Some dancers are bicoastal, splitting their time between LA and New York. But how many can claim most of North America as their market? Toronto-born and now LA-based dancer Dustin Wolf has made a name for himself twice over, both in Canada and the States. Dance Informa sat down with Wolf to chat about his takeover.
So nice to chat with a fellow Canadian! What do you find different between the American and Canadian dance industries?
“I find Canada puts a big emphasis on classical technique and training, whereas I think the U.S. sometimes isn’t as thorough there. In LA, I find hip hop and jazz funk are more prominent. I don’t think that anyone is right or wrong; I think it ultimately depends on what job you’re working, what audition you’re at. That’s what I’ve noticed.”
I had a teacher in university ask me, ‘You trained in Canada, didn’t you?’ They could tell!
“Yeah, I get that all the time. Even with choreographers. Just recently, Mandy Moore (La La Land, So You Think You Can Dance) told me, ‘I’ve never not liked a Canadian’s dancing.'”
Your agency in the U.S. is Bloc. But you’re also with DaCosta Talent in Canada. Getting representation is a huge accomplishment, not to mention in two countries. Do you find it easier to get work now?
“I always wanted to be with Bloc. When it happened, it happened very naturally, which is when you know it was meant to be. I was going into my senior year of college, and I went down to LA to scope it out. I had a meeting with Laney Filuk. She and her brother own Bloc. She had never seen me dance before, but she took the meeting because a friend recommended me. She advised me to go to Mandy Moore’s intensive, Playback. It ended up being the best experience I’d ever had, and Laney Filuk and Jennie Lacovey, another agent from Bloc, scouted me out. The rest is history. This was all before I even went into my senior year of college. I knew that when I got out, I was going to move to LA (which I did the day after I walked) and Bloc would be there waiting for me. I feel so lucky. When you have an agent, your job is to continue to vouch for yourself and put yourself out there. They’re there to support you. You also want to make your agents proud. At least for me, they’ve become my mentors and guides. It’s very much a team effort.
With DaCosta, I had just gotten back to Canada. I reached out to Peter DaCosta (who’s the founder) sent him my reel, and I got a reply within five minutes. I didn’t even know if I would get a response! I went in that week, and that was it. I’m very thankful. Being with DaCosta has been expanding my toolkit. Having support both in Canada and the States is priceless. Being Canadian, I think it’s great to work both sides, and ultimately you’ll end up where you’re meant to be.”
You’ve worked with some seriously impressive people. What’s this project, Julie and the Phantoms, that you worked on with Kenny Ortega (Dirty Dancing, High School Musical) and Paul Becker (Twilight, Canada’s Got Talent) ?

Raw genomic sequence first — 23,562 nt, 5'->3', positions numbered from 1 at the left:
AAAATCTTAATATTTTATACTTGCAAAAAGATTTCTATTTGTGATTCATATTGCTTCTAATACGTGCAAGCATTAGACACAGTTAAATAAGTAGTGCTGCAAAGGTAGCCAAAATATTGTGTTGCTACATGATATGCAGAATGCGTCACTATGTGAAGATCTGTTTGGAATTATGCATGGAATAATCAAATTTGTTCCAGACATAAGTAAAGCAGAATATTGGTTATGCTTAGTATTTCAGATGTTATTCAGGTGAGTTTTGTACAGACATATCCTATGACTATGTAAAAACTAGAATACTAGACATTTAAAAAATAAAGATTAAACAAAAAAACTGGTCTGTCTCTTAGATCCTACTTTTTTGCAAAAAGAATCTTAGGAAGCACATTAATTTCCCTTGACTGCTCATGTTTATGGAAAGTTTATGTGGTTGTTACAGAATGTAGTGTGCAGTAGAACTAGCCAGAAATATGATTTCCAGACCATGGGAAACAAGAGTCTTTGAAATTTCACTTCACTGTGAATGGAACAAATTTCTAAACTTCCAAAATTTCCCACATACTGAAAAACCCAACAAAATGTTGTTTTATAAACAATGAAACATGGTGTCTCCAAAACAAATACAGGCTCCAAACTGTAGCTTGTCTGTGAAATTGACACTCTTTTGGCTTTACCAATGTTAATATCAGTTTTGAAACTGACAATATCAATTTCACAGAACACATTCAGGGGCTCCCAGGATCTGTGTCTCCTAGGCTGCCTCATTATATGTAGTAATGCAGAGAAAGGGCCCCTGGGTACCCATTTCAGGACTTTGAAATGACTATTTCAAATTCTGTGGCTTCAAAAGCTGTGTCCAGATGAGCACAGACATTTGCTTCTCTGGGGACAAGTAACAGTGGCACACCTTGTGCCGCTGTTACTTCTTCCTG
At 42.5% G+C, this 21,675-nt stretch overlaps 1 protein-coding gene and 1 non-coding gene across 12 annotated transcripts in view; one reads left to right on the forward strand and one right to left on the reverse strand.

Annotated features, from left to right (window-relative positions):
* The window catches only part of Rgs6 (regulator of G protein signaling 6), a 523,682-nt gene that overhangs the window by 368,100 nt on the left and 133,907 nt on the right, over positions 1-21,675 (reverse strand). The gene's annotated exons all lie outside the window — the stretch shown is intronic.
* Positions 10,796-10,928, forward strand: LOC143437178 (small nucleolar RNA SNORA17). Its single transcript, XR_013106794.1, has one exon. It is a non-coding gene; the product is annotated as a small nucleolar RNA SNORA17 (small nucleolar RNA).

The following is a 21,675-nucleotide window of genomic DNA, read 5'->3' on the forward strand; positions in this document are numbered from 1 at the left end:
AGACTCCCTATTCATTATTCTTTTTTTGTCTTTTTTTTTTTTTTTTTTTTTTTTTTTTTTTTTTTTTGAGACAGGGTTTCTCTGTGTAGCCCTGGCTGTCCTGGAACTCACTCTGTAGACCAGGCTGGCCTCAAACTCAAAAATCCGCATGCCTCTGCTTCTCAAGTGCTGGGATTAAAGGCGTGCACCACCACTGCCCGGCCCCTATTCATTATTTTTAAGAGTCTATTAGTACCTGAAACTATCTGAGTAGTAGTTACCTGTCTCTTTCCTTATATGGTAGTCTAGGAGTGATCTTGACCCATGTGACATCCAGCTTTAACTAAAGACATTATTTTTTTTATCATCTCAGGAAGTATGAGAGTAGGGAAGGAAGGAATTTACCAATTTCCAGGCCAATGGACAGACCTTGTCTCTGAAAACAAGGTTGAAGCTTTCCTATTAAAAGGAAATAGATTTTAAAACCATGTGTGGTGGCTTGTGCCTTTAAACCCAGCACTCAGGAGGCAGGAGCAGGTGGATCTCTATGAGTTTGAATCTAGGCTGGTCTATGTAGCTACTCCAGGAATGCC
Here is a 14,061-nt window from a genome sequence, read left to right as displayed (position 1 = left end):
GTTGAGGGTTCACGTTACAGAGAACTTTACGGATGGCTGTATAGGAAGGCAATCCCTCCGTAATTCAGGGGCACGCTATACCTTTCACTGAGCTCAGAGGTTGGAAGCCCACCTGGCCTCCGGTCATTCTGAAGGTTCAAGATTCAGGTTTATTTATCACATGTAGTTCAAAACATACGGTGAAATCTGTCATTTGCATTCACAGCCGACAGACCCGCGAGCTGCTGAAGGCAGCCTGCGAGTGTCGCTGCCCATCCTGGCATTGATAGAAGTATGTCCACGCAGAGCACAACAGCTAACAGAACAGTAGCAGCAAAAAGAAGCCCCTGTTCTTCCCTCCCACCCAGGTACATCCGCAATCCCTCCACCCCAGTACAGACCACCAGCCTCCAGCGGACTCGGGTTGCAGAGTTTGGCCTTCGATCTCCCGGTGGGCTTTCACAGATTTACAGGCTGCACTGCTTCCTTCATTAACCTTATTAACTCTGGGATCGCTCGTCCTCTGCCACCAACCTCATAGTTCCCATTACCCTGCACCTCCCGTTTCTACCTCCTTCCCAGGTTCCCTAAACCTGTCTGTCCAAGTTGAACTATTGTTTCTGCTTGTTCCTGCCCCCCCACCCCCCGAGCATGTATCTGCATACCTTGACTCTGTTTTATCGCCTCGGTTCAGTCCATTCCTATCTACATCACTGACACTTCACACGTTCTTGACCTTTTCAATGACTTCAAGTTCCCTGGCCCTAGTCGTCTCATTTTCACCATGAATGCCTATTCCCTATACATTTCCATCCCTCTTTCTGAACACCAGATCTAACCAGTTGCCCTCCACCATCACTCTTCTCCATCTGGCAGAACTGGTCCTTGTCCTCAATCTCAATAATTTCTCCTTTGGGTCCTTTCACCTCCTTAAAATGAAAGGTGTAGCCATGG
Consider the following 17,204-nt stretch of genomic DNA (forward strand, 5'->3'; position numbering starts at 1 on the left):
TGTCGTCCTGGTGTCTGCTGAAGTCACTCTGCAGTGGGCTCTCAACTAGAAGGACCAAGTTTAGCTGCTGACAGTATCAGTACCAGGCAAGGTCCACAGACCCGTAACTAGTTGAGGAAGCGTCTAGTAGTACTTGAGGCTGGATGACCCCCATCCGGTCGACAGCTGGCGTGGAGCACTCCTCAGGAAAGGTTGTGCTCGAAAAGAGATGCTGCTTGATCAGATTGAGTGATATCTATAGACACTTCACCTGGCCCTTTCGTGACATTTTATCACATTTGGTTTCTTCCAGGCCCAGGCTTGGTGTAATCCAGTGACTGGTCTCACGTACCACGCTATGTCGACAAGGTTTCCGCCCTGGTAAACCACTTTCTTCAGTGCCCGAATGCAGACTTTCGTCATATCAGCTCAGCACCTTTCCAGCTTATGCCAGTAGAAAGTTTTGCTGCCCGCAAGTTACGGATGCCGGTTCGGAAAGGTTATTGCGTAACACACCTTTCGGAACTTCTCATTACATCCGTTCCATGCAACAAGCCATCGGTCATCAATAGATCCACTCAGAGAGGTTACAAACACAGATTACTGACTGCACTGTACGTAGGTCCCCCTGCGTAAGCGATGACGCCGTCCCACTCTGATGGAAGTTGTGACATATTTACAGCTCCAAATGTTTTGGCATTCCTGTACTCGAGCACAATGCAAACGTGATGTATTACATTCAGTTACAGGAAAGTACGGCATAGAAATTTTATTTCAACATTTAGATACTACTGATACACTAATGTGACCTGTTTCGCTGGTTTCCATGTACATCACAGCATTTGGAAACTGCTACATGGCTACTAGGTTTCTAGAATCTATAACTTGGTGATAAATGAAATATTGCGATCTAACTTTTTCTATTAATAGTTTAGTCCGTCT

“It’s a TV musical series; it’s coming out on Netflix soon. It’s about a teenage girl named Julie who meets a trio of ghostly guys. Together, they begin this amazing journey, and they start a band. You’ll have to watch to find out more! But the whole process was so amazing. Everything just flowed, there was never a sense of panic; we were never rushed. We always felt so prepared, rehearsed and so safe on set. I’ve never felt so cared for by the director and choreographer. Kenny being so involved in dance, and Paul of course being a dancer himself, they really just understand what dancers need, deserve and the respect they should be given. And when you feel that, it just brings the whole team up. We’re all trying to make the best product we can. All I can say about the show proper is that the dancing is going to be full out.”
Does the U.S. market present more opportunities and connections?
“Dance is flourishing in Toronto and Vancouver for film and television. They’re not filming in cities like Los Angeles and New York as much as they used to, because it’s so much more cost efficient to film in Canada. People are starting to shift their mindset. If you wanted to be a commercial dancer, it was ‘I’m going to go to LA,’ whereas, now, Canadians are given this amazing opportunity to do what they’ve always wanted to do in their own country. And that’s because of people like Kenny and Paul who are bringing these projects to Canada. I remember when we worked on Julie and the Phantoms, Kenny said, ‘We should film this in Vancouver,’ and they sent us to Vancouver. I think it’ll only get busier for Canadian dancers.”
Is there a lot of crossover between the American and Canadian dance worlds?
“Funny story about that, actually. My first job in LA was for Tony Testa (The Greatest Showman, America’s Got Talent) and this dance activist non-profit called Move the World. They were looking for dancers for an event called Parliament of the World’s Religions. It’s a huge, worldwide conference that’s been running since 1893. Tony really dove in with us, and we spent months creating and experimenting. We performed at the opening ceremonies, and got a standing ovation from the 1,000 people in that room. Every year, it’s hosted in a different country, and this time it was in Toronto. So the first job I booked in LA was a performance in Toronto.”
Interested in following Dustin Wolf’s story? Catch him on Instagram at @dustinwolf_.
By Holly LaRoche of Dance Informa.